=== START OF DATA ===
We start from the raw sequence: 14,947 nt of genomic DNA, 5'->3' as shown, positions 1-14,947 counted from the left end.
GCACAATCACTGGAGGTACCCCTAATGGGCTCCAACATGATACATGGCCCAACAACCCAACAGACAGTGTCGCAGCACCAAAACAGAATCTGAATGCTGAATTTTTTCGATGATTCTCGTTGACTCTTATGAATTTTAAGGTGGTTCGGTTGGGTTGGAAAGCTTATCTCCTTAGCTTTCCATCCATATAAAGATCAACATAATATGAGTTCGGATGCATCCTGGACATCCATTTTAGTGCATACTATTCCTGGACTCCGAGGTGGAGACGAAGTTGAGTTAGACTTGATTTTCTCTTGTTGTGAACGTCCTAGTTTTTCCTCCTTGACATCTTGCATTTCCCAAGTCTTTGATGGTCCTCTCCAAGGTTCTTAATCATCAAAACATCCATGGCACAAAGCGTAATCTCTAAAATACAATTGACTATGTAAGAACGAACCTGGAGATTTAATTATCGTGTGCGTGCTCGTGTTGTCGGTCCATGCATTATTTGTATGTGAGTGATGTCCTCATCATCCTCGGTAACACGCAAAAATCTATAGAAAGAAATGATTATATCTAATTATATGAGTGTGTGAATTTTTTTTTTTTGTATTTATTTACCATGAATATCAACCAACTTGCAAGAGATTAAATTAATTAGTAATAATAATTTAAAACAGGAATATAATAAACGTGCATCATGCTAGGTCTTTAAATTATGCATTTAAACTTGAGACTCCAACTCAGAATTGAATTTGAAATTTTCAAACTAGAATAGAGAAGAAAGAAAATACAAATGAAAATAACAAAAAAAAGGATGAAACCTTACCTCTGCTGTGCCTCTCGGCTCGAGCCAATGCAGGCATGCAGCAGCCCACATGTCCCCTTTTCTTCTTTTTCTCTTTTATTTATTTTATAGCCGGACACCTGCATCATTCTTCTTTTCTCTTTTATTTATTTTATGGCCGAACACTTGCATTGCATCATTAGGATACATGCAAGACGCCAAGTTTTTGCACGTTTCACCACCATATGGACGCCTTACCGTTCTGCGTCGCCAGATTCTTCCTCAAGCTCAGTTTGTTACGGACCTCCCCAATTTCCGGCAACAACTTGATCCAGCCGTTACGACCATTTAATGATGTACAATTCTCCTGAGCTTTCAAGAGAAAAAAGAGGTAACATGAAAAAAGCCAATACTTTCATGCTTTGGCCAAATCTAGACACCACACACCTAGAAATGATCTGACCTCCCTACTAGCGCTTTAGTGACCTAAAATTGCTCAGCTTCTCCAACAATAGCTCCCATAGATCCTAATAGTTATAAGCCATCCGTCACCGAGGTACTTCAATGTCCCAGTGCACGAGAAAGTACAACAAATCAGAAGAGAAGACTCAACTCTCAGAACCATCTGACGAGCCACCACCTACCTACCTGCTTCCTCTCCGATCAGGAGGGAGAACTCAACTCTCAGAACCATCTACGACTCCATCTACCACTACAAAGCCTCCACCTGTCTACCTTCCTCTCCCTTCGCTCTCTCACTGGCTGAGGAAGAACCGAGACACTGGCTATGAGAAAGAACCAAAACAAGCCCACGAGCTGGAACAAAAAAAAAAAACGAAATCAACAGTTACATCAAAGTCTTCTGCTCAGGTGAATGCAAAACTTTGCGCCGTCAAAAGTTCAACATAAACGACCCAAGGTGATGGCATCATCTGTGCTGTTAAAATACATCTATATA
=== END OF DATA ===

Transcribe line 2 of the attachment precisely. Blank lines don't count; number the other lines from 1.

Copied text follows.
GCACAATCACTGGAGGTACCCCTAATGGGCTCCAACATGATACATGGCCCAACAACCCAACAGACAGTGTCGCAGCACCAAAACAGAATCTGAATGCTGAATTTTTTCGATGATTCTCGTTGACTCTTATGAATTTTAAGGTGGTTCGGTTGGGTTGGAAAGCTTATCTCCTTAGCTTTCCATCCATATAAAGATCAACATAATATGAGTTCGGATGCATCCTGGACATCCATTTTAGTGCATACTATTCCTGGACTCCGAGGTGGAGACGAAGTTGAGTTAGACTTGATTTTCTCTTGTTGTGAACGTCCTAGTTTTTCCTCCTTGACATCTTGCATTTCCCAAGTCTTTGATGGTCCTCTCCAAGGTTCTTAATCATCAAAACATCCATGGCACAAAGCGTAATCTCTAAAATACAATTGACTATGTAAGAACGAACCTGGAGATTTAATTATCGTGTGCGTGCTCGTGTTGTCGGTCCATGCATTATTTGTATGTGAGTGATGTCCTCATCATCCTCGGTAACACGCAAAAATCTATAGAAAGAAATGATTATATCTAATTATATGAGTGTGTGAATTTTTTTTTTTTGTATTTATTTACCATGAATATCAACCAACTTGCAAGAGATTAAATTAATTAGTAATAATAATTTAAAACAGGAATATAATAAACGTGCATCATGCTAGGTCTTTAAATTATGCATTTAAACTTGAGACTCCAACTCAGAATTGAATTTGAAATTTTCAAACTAGAATAGAGAAGAAAGAAAATACAAATGAAAATAACAAAAAAAAGGATGAAACCTTACCTCTGCTGTGCCTCTCGGCTCGAGCCAATGCAGGCATGCAGCAGCCCACATGTCCCCTTTTCTTCTTTTTCTCTTTTATTTATTTTATAGCCGGACACCTGCATCATTCTTCTTTTCTCTTTTATTTATTTTATGGCCGAACACTTGCATTGCATCATTAGGATACATGCAAGACGCCAAGTTTTTGCACGTTTCACCACCATATGGACGCCTTACCGTTCTGCGTCGCCAGATTCTTCCTCAAGCTCAGTTTGTTACGGACCTCCCCAATTTCCGGCAACAACTTGATCCAGCCGTTACGACCATTTAATGATGTACAATTCTCCTGAGCTTTCAAGAGAAAAAAGAGGTAACATGAAAAAAGCCAATACTTTCATGCTTTGGCCAAATCTAGACACCACACACCTAGAAATGATCTGACCTCCCTACTAGCGCTTTAGTGACCTAAAATTGCTCAGCTTCTCCAACAATAGCTCCCATAGATCCTAATAGTTATAAGCCATCCGTCACCGAGGTACTTCAATGTCCCAGTGCACGAGAAAGTACAACAAATCAGAAGAGAAGACTCAACTCTCAGAACCATCTGACGAGCCACCACCTACCTACCTGCTTCCTCTCCGATCAGGAGGGAGAACTCAACTCTCAGAACCATCTACGACTCCATCTACCACTACAAAGCCTCCACCTGTCTACCTTCCTCTCCCTTCGCTCTCTCACTGGCTGAGGAAGAACCGAGACACTGGCTATGAGAAAGAACCAAAACAAGCCCACGAGCTGGAACAAAAAAAAAAAACGAAATCAACAGTTACATCAAAGTCTTCTGCTCAGGTGAATGCAAAACTTTGCGCCGTCAAAAGTTCAACATAAACGACCCAAGGTGATGGCATCATCTGTGCTGTTAAAATACATCTATATA